Hello Dolly!

Hello, Dolly! can’t get passed Streisand. It’s a solo concert trying to be a movie. Character is more a windfall than a result of the plot, which concerns Dolly pulling so many strings to get what she wants that it’s not even clever – it’s so decadently convenient that she seems to have the writers on her side.

Robin and the 7 Hoods

This moral naysaying is shockingly against type for a film bursting with Copacabana headliners. Remember that these are the guys hired explicitly to hold a mic in one hand, a drink in the other, and to generate a fantasy of wealth and well-meaningness that makes thousands of less charming people mistake clubbing for having fun. Robin and the 7 Hoods is drastically less endearing than any of its hoods.

The Foreigner

Martin Campbell, who mined James Bond for the repressed roar of all his debonair instincts in Casino Royale, seems to have no mission briefing on Quan. The Foreigner is so disinterested in its lead that it seems to be made by a computer, which would not be able to tell who is more interesting except by how handsome they are.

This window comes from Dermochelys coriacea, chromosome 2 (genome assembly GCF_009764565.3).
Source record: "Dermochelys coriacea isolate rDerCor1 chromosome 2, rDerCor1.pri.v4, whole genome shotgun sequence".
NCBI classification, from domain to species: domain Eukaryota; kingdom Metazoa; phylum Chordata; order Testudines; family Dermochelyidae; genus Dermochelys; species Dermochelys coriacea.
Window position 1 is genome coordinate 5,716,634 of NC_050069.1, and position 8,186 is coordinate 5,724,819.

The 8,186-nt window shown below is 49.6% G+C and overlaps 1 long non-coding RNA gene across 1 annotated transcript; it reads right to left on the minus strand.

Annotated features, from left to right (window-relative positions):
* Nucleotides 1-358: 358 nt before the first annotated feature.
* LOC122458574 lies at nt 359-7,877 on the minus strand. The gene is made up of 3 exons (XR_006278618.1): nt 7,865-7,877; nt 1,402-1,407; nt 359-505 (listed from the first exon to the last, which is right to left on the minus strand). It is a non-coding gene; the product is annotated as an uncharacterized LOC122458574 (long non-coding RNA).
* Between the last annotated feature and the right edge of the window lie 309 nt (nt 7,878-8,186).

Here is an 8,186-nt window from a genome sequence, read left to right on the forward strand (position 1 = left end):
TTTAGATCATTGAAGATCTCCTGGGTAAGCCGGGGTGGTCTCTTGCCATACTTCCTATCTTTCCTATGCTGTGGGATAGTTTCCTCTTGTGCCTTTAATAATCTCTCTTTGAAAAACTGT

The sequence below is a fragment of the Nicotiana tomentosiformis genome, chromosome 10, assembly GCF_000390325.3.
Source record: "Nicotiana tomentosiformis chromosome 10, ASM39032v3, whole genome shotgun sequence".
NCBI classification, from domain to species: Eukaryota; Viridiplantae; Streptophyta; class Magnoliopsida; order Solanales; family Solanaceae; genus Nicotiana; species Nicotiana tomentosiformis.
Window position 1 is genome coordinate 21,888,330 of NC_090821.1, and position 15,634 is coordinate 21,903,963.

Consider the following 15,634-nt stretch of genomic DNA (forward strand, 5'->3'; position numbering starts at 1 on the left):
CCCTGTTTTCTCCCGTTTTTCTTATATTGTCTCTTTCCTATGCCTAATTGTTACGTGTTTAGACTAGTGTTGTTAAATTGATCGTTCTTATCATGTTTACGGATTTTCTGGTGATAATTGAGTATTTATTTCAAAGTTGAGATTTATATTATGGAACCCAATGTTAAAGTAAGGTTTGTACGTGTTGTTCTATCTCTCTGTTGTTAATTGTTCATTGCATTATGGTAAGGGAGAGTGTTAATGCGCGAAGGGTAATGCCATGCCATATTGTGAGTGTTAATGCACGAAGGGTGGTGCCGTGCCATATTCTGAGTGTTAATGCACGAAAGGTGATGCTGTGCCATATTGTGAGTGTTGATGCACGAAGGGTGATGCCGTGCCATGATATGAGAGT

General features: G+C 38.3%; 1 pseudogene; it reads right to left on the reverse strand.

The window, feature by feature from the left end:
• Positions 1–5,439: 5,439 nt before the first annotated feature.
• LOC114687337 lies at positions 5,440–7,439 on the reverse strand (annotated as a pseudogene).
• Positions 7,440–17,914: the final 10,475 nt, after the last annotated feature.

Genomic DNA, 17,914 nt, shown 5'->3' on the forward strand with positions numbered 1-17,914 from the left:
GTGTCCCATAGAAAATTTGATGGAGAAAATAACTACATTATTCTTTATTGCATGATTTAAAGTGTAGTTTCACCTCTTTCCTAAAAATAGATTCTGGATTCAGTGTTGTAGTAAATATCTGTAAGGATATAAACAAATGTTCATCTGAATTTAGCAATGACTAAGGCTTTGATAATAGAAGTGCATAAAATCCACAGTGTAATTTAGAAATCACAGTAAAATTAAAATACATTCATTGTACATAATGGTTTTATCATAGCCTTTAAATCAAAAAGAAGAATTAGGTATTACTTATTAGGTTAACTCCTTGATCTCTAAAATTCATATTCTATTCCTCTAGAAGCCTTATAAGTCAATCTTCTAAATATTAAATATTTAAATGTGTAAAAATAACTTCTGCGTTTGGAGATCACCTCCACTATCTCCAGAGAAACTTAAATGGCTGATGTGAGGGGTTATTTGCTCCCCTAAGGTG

Alice Through the Looking Glass

I struggle to think of one moment in which this film feels like it has a director. Alice Through the Looking Glass is flat in every crisp, artificial image, every gorgeously boring background and weightless character model. Bobin strains to capture even Burton’s hedonistic interpretation of Carroll’s world.